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The circadian rhythm in muscle strength was analysed in 12 males (28 +/- 4 years, 79.6 +/- 12.3 kg, 1.80 +/- 0.05 m) and eight females (28 +/- 4 years, 60.3 +/- 5.5 kg, 1.61 +/- 0.08 m). After two familiarization sessions, participants were tested at six different times of the day (02:00, 06:00, 10:00, 14:00, 18:00 and 22:00 hours), the order of which was randomly assigned over 3-4 days. Rectal temperature (T(rec)) was measured over 30 min before each test. Peak isokinetic torques (PT) of knee extensors and flexors were then measured at 1.05 rad s(-1) and 3.14 rad s(-1) through a 90 degrees range of motion. Maximal isometric voluntary contraction (MVC) of knee extensors and flexors was measured at 60 degrees of knee flexion and the MVC of knee extensors was also assessed with superimposed electrical twitches (50 Hz, 250 V, 200 mus pulse width) in order to control for motivational effects. Three trials were performed in each condition, separated by 3 min recovery, and the highest values were retained for subsequent analyses. A significant circadian rhythm was observed for T(rec) in both males and females (acrophase, Phi, 17:29 and 16:40 hours; mesor, Me, 37.0 and 36.8 degrees C; amplitude, A, 0.28 and 0.33 degrees C for males and females, respectively). The mesor of T(rec) was higher in males than in females (p < 0.05). Significant circadian rhythms were observed for knee extensor PT at 3.14 rad s(-1) in males (Phi, 17:06 hours; Me, 178.2 N m; A, 4.7 N m) and for knee extensor PT at 1.05 rad s(-1) in females (Phi, 15:35 hours; Me, 128.7 N m; A, 3.7 N m). In males, the MVC of knee extensors demonstrated a significant circadian rhythm, but only when electrical twitches were superimposed (Phi, 16:17 h; Me, 302.1 N m; A, 13.6 N m). Acrophases of all indices of muscle strength were not statistically different between the two groups and were located in the afternoon (12:47 < Phi < 17:16 hours). The amplitude (percentage of mesor) of extensors MVC (electrically stimulated) was higher in males (6.4%) than in females (4.2%; p < 0.05). Significant circadian rhythms were not consistently observed for all indices of muscle strength whatever the gender. Our group of female subjects tended to show lower circadian amplitudes than the males. In males, maximal voluntary contraction of electrically stimulated muscles followed a circadian curve, which was not significant without the superimposed twitches. These results suggest that motivation could have a masking effect on the circadian rhythm in muscle performance and strengthen the view that peripheral factors are implicated in this rhythm.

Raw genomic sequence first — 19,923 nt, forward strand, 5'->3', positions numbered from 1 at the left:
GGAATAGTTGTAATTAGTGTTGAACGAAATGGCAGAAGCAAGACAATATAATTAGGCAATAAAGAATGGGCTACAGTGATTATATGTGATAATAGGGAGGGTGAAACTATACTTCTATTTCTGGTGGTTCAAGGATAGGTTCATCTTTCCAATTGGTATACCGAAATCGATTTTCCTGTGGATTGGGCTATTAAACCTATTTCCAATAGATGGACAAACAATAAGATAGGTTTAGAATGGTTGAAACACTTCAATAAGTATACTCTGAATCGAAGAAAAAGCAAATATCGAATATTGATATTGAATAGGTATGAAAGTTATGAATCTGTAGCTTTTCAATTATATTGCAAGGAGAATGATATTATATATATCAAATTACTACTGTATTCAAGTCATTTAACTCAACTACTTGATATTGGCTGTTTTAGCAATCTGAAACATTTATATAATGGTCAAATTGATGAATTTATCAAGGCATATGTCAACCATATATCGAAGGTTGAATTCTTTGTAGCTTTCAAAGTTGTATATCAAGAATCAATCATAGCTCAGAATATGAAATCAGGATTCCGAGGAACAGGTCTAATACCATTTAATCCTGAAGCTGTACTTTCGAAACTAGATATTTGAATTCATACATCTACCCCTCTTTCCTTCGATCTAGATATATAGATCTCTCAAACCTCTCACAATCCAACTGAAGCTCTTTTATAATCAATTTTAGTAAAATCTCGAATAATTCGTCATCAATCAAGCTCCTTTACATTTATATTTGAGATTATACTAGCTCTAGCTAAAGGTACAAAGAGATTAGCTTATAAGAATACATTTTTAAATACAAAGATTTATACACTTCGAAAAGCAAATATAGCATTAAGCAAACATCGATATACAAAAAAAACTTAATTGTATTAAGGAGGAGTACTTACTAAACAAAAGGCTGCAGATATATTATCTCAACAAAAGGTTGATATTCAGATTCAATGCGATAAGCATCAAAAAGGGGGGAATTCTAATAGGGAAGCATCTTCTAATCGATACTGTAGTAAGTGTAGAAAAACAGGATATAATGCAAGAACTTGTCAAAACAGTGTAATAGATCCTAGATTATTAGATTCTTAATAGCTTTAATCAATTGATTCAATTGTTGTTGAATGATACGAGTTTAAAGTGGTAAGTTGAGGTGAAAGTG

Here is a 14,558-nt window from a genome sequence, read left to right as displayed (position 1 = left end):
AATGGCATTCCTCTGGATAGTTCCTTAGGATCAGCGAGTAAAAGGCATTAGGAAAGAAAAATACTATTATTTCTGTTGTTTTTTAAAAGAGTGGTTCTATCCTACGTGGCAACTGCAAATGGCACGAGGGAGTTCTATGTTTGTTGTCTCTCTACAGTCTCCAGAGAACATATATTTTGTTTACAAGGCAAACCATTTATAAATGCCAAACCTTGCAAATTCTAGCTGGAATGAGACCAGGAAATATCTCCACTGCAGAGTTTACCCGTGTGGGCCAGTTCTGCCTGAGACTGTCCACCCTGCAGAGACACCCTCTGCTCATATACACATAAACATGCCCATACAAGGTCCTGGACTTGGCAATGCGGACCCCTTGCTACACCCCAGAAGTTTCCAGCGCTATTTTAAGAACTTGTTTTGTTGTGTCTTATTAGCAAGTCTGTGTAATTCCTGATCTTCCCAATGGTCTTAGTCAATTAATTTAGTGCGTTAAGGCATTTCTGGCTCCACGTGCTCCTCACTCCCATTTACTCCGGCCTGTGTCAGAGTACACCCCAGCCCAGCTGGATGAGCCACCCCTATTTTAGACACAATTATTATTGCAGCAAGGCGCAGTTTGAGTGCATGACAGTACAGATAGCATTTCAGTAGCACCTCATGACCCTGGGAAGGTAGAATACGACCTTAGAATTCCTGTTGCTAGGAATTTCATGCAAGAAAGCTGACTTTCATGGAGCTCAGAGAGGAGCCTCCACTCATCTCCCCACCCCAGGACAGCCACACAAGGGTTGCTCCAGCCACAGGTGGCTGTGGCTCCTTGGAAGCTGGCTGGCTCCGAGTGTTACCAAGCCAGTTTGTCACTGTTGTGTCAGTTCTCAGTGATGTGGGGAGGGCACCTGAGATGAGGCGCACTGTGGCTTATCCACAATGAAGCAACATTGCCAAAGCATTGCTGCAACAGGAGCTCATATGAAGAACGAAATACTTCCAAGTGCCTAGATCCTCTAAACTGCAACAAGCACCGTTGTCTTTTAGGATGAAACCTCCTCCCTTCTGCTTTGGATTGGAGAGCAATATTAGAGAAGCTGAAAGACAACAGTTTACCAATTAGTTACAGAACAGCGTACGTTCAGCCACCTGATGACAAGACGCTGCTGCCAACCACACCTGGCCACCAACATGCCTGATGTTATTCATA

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The aim of this study was to examine the time-of-day (TOD) effects in myoelectric and mechanical properties of muscle during a maximal and prolonged isokinetic exercise. Twelve male subjects were asked to perform 50 maximal voluntary contractions (MVC) of the knee extensor muscles at a constant angular velocity of 2.09 rad . sec(-1), at 06 : 00 and 18 : 00 h. Torque and electromyographic (EMG) parameters were recorded for each contraction, and the ratio between these values was calculated to evaluate variations of the neuromuscular efficiency (NME) with fatigue and with TOD. The results indicated that maximal torque values (T(45)Max) was significantly higher (7.73%) in the evening than in the morning (p<0.003). The diurnal variation in torque decrease was used to define two phases. During the first phase (1st to the 26th repetition), torque values decreased fast and values were higher in the evening than in the morning, and during the second phase (27th to the 50th repetition), torque decreased slightly and reached a floor value that appeared constant with TOD. The EMG parameters (Root Mean Square; RMS) were modified with fatigue, but were not TOD dependent. The NME decrease-significantly with fatigue, showing that peripheral factors were mainly involved in the torque decrease. Furthermore, NME decrease was greater at 18 : 00 than at 06 : 00 h for the vastus medialis (p<0.05) and the vastus lateralis muscles (p<0.002), and this occurred during the first fatigue phase of the exercise. In conclusion, the diurnal variation of the muscle fatigue observed during a maximal and prolonged isokinetic exercise seems to reflect on the muscle, with a greater contractile capacity but a higher fatigability in the evening compared to the morning.